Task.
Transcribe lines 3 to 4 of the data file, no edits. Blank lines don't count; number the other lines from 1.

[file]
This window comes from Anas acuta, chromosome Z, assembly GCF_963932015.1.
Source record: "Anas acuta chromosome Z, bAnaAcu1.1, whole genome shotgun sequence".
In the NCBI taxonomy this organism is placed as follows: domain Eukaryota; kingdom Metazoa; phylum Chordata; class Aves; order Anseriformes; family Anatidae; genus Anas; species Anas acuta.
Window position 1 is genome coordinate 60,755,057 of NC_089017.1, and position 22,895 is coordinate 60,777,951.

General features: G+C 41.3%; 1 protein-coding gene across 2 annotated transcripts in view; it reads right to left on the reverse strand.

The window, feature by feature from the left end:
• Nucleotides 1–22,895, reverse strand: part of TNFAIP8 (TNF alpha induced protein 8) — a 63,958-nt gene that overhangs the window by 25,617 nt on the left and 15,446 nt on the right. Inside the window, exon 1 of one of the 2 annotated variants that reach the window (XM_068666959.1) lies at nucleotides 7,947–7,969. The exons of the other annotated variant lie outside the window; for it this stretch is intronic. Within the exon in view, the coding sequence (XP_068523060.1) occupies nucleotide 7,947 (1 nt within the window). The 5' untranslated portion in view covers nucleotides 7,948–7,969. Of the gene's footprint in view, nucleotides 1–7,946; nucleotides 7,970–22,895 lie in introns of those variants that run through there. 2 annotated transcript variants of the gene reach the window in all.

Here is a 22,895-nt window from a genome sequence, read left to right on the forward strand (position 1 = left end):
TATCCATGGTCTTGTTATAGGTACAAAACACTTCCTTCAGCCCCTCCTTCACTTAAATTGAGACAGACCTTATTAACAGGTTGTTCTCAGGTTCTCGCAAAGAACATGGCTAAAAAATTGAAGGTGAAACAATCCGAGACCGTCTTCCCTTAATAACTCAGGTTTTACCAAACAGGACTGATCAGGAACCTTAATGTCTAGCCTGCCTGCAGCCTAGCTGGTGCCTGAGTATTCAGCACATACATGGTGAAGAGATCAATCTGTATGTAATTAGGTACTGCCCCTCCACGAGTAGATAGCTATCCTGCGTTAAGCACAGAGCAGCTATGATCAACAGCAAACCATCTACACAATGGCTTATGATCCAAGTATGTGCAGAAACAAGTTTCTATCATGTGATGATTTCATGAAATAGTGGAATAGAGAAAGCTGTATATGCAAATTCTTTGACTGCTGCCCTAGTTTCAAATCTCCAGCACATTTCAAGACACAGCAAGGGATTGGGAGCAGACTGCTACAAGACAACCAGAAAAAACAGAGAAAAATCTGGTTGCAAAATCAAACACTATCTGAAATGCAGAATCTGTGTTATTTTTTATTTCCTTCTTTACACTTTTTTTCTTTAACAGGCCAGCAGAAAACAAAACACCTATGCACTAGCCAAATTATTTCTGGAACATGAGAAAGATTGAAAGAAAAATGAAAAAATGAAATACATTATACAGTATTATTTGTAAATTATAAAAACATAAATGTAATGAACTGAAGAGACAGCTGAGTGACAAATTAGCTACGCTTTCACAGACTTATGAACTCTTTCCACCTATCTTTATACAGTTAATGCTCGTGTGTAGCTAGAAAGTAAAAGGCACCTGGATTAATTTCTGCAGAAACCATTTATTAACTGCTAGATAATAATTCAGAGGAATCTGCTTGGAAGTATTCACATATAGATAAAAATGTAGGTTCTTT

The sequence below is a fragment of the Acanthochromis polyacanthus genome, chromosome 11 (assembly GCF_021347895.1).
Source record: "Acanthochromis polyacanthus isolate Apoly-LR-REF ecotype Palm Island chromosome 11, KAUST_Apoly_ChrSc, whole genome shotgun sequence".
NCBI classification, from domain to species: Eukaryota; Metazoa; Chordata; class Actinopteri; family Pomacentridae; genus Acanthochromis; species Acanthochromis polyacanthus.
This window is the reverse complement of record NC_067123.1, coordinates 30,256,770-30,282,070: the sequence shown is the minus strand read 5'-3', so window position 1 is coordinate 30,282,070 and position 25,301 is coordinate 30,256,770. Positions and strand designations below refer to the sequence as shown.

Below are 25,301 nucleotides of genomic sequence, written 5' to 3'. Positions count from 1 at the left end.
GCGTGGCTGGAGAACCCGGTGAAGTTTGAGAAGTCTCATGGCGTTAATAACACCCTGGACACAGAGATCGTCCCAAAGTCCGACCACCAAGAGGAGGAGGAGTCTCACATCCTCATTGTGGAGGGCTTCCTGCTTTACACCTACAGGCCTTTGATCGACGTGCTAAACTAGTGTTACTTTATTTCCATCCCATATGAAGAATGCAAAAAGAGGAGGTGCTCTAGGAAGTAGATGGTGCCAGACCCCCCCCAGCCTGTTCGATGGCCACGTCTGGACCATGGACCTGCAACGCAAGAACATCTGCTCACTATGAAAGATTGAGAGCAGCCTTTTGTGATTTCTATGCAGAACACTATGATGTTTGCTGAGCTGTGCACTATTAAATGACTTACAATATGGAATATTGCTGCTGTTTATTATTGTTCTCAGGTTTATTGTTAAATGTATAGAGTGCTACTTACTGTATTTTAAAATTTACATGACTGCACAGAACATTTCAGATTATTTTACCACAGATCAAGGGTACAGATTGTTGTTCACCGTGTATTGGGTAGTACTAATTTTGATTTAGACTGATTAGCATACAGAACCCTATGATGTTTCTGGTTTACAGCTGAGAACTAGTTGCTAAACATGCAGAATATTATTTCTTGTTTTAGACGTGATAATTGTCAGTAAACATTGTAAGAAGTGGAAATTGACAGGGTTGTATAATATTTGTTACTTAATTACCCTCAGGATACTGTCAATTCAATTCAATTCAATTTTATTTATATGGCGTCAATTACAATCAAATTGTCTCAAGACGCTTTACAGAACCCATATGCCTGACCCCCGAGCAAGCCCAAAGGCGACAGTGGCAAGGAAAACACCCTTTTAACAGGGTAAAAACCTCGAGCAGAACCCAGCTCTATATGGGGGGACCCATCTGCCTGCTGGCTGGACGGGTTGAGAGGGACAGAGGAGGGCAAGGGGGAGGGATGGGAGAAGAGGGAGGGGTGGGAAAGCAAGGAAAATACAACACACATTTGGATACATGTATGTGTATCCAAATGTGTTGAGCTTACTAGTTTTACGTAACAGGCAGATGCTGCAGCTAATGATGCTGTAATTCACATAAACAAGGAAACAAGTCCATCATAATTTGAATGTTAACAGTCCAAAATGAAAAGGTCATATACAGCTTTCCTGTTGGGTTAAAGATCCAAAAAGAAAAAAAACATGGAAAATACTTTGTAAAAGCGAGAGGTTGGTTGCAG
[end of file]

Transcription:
In the NCBI taxonomy this organism is placed as follows: domain Eukaryota; kingdom Metazoa; phylum Chordata; class Aves; order Anseriformes; family Anatidae; genus Anas; species Anas acuta.
Window position 1 is genome coordinate 60,755,057 of NC_089017.1, and position 22,895 is coordinate 60,777,951.